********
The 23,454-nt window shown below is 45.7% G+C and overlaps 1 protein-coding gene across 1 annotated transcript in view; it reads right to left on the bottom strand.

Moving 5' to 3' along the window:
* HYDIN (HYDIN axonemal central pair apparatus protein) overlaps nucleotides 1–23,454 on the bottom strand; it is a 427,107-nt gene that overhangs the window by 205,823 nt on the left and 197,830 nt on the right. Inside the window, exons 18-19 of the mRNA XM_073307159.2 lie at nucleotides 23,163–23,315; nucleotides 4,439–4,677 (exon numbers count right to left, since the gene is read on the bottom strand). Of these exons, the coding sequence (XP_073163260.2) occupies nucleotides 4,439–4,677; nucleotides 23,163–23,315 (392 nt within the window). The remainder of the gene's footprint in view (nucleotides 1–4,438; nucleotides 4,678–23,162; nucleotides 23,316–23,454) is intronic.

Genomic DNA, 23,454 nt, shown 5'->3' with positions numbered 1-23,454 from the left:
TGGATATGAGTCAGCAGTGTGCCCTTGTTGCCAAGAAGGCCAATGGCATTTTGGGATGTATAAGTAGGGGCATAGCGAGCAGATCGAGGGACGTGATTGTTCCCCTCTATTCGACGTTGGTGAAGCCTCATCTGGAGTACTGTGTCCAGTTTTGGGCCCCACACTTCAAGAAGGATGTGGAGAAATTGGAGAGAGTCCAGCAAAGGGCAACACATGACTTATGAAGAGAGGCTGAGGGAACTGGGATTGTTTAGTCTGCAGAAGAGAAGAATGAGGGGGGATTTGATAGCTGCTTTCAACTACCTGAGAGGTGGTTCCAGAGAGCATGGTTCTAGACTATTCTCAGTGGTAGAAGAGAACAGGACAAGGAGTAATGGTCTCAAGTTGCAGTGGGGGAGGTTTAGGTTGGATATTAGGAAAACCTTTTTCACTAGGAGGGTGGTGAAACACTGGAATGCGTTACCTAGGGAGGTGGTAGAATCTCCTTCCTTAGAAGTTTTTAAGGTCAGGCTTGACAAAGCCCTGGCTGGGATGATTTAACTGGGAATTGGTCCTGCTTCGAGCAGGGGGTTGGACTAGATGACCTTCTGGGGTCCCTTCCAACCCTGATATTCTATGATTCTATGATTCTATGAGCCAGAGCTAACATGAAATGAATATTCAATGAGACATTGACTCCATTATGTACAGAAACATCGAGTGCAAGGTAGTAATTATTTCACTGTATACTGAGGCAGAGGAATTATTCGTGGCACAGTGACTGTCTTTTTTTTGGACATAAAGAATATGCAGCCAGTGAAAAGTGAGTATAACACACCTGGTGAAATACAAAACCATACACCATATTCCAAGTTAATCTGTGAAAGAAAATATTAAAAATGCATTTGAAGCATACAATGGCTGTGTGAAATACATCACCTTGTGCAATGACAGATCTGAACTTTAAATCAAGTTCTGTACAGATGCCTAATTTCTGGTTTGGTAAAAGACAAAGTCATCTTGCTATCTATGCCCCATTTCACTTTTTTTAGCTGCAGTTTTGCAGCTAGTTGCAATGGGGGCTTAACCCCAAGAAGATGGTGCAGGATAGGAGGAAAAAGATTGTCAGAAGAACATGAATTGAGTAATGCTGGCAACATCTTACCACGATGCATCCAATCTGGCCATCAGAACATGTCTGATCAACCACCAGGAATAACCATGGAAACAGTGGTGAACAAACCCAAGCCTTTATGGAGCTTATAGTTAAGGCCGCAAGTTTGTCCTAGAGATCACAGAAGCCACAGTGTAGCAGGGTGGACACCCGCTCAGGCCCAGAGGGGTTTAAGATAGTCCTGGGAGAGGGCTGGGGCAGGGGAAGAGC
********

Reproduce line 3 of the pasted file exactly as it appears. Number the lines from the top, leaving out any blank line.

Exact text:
* HYDIN (HYDIN axonemal central pair apparatus protein) overlaps nucleotides 1–23,454 on the bottom strand; it is a 427,107-nt gene that overhangs the window by 205,823 nt on the left and 197,830 nt on the right. Inside the window, exons 18-19 of the mRNA XM_073307159.2 lie at nucleotides 23,163–23,315; nucleotides 4,439–4,677 (exon numbers count right to left, since the gene is read on the bottom strand). Of these exons, the coding sequence (XP_073163260.2) occupies nucleotides 4,439–4,677; nucleotides 23,163–23,315 (392 nt within the window). The remainder of the gene's footprint in view (nucleotides 1–4,438; nucleotides 4,678–23,162; nucleotides 23,316–23,454) is intronic.